Prime Minister Boris Johnson called out his rival and Labour Party leader Jeremy Corbyn over his proposed tax policies. Corbyn dismissed the accusation and promised he only seeks power so that he can share it.
British Prime Minister Boris Johnson compared the main opposition Labour Party leader Jeremy Corbyn to Joseph Stalin in a strident launch on Wednesday to a tough pre-Christmas election campaign.
The splintered country is entering its third general election in four years to try and resolve the crisis launched by voters' decision in 2016 to break away from the European Union after nearly 50 years.
Johnson is hoping the December 12 poll will help his minority government secure the majority needed to push through his separation terms with Brussels quickly enough for Britain to finally leave by the new deadline of January 31.
But the ruling Conservatives' lead in opinion polls over Labour is similar to the one former prime minister Theresa May all-but wasted in Britain's last election in 2017.
Johnson visited Queen Elizabeth II in Buckingham Palace to ask the 93-year-old monarch to dissolve parliament and get the five-week campaign underway.
Yet election season has been informally open for months.
Johnson has spent most of his four months in office making lavish government spending promises and paying weekly visits to hospitals and schools.
He revved up his campaign further by penning a front-page piece for Wednesday's edition of The Daily Telegraph – a right-wing newspaper for which he worked for years.
"The tragedy of the modern Labour Party under Jeremy Corbyn is that they detest the profit motive so viscerally – and would raise taxes so wantonly – that they would destroy the very basis of this country's prosperity," Johnson wrote.
"They pretend that their hatred is directed only at certain billionaires – and they point their fingers at individuals with a relish and a vindictiveness not seen since Stalin persecuted the kulaks."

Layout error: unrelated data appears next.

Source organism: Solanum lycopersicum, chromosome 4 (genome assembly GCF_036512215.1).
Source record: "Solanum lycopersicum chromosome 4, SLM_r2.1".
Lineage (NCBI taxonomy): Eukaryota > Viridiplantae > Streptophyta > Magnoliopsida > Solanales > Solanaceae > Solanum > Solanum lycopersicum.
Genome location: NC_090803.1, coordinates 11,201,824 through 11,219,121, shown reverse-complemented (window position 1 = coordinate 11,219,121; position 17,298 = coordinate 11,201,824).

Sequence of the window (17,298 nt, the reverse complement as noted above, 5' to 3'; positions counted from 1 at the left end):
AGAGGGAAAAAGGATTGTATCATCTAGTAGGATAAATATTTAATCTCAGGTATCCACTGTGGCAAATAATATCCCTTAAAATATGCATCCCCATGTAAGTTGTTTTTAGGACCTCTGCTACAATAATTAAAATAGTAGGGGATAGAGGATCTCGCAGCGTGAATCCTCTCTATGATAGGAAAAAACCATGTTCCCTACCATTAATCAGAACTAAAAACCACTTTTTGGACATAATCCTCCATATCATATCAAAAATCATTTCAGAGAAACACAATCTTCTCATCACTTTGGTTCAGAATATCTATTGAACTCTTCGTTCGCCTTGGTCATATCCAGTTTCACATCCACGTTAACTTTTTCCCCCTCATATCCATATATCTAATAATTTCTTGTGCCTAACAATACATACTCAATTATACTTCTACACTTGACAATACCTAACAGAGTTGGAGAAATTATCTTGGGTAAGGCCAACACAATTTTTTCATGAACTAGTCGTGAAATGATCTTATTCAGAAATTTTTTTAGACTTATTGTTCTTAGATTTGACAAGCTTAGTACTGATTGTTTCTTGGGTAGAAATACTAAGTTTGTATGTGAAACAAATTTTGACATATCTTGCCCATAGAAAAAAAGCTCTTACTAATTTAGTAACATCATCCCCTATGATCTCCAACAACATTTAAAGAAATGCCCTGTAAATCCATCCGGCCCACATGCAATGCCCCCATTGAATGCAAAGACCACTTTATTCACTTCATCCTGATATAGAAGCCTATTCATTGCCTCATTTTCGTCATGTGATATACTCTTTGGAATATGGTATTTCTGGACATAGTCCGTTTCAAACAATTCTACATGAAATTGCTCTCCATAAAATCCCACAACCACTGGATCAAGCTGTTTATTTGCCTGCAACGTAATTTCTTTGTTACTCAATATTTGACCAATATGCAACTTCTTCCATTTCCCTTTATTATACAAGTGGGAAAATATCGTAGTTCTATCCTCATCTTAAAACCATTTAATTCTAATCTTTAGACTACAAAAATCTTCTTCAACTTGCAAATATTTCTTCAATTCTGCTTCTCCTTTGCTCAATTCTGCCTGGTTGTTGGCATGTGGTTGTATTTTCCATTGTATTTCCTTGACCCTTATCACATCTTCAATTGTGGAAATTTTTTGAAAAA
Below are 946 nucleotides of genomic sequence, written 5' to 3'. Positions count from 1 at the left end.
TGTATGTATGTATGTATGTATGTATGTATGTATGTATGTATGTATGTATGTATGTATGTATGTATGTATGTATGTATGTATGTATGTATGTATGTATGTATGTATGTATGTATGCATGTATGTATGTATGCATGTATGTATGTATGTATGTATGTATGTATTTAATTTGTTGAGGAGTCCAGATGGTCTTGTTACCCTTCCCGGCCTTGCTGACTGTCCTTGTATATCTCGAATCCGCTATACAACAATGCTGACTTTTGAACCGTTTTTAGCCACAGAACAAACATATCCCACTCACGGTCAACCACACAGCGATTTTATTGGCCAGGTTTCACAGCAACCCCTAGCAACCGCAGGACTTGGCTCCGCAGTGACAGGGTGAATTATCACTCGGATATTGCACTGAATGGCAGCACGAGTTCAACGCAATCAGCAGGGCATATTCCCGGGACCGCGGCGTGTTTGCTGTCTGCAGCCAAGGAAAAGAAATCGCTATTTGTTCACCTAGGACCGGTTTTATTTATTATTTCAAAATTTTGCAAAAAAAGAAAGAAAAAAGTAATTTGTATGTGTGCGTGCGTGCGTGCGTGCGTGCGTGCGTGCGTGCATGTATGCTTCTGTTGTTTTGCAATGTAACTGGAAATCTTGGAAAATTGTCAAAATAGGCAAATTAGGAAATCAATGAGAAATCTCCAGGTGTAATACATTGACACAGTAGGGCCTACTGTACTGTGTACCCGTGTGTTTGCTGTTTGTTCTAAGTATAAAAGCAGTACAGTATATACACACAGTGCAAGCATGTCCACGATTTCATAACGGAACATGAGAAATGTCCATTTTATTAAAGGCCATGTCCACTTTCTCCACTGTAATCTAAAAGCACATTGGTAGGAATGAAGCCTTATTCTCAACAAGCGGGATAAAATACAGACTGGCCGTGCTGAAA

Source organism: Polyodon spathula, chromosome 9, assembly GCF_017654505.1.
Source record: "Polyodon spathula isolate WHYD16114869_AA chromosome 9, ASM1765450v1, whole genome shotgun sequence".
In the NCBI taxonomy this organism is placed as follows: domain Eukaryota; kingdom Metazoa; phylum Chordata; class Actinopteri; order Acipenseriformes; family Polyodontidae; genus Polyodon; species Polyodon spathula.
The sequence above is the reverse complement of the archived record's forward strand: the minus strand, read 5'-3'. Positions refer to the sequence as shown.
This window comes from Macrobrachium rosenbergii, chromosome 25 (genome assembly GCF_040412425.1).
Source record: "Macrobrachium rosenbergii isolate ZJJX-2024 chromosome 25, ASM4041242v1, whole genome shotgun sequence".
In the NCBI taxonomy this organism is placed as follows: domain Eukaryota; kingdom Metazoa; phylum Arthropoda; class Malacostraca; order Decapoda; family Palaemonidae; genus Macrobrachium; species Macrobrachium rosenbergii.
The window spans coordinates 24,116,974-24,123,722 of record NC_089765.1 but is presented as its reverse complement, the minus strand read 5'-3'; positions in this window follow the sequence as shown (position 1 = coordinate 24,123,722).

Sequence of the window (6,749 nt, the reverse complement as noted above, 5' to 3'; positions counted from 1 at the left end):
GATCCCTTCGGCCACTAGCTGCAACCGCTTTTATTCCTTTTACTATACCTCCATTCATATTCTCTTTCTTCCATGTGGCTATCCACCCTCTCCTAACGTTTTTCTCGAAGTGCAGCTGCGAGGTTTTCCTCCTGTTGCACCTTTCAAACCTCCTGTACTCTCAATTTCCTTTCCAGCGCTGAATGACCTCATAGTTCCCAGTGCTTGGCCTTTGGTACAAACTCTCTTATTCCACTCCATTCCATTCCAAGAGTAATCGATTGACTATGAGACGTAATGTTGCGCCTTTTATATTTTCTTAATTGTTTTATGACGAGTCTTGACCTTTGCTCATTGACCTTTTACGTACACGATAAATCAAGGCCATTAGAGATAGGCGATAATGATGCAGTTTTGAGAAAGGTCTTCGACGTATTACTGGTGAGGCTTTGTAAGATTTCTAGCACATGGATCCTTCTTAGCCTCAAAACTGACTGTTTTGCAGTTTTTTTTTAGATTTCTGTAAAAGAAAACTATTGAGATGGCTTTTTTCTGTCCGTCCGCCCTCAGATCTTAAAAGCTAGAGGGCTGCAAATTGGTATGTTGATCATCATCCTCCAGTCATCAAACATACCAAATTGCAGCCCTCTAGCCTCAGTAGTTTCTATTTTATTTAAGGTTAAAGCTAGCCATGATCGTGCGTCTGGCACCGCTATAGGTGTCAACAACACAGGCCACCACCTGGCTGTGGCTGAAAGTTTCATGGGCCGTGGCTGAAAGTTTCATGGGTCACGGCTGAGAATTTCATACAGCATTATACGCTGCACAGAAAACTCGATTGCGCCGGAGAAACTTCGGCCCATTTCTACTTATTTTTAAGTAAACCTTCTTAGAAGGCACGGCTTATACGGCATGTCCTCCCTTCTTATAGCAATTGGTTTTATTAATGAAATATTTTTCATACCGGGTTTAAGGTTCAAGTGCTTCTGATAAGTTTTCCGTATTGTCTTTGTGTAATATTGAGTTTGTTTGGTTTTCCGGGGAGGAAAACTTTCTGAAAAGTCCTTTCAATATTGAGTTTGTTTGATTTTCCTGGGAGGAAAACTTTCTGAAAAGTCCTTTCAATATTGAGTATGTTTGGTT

The kulaks were wealthier farmers that the Soviet dictator killed by the thousands during his reign of terror in the 1930s.
Corbyn on Twitter dismissed the accusation as "nonsense".
He later told a campaign rally in a Brexit-supporting region of northwest England that he will be "a very different kind of prime minister".
"Not the kind of prime minister who believes he was born to rule... but the kind of prime minister who only seeks power in order to share power," said Corbyn.
"I don't do personal attacks," he added.
The veteran socialist campaigner will be happy to cast his fight with Johnson as a traditional class struggle rather than a battle of ideas over Britain's place in Europe.
Corbyn is deeply suspicious of EU institutions and more sympathetic to Brexit supporters than most others in Labour leadership ranks.
He has had trouble formulating a Brexit position and now supports a multi-step solution that Johnson ridiculed on Tuesday as unrealistic and vague.
Labour is promising to negotiate a more EU-friendly withdrawal agreement with Brussels and then let voters decide whether to back it or simply stay in the 27-nation bloc.
But Corbyn's pledge to get everything "settled" in six months is not sitting well in Brussels.
"Honestly spoken, I don't think that this is a realistic approach," outgoing European Commission President Jean-Claude Juncker told the BBC.
Johnson's own campaign was forced into damage limitation mode on Tuesday by a foot-in-mouth moment from his ally Jacob Rees-Mogg.
The aristocratic-mannered Rees-Mogg was forced to "profoundly apologise" for suggesting that some of the 72 victims of London's 2017 Grenfell Tower inferno could have survived if they followed their "common sense" and fled for safety.
Fire brigades had instructed people to stay put and wait to be rescued.
Labour home affairs spokeswoman Diane Abbott said the comments displayed "arrogance" and the Conservatives' chairman James Cleverly said they caused "hurt and distress".
Rees-Mogg served as the government's representative in the outgoing parliament and is a hardline Brexit supporter.
His backing could prove crucial for Johnson to see off the prospect of anti-EU populist Nigel Farage's Brexit Party gaining ground at the election.
Johnson's government was dealt a further blow Wednesday by the resignation of Welsh Secretary Alun Cairns over allegations that he hid knowledge of a former aide's role in a rape trial.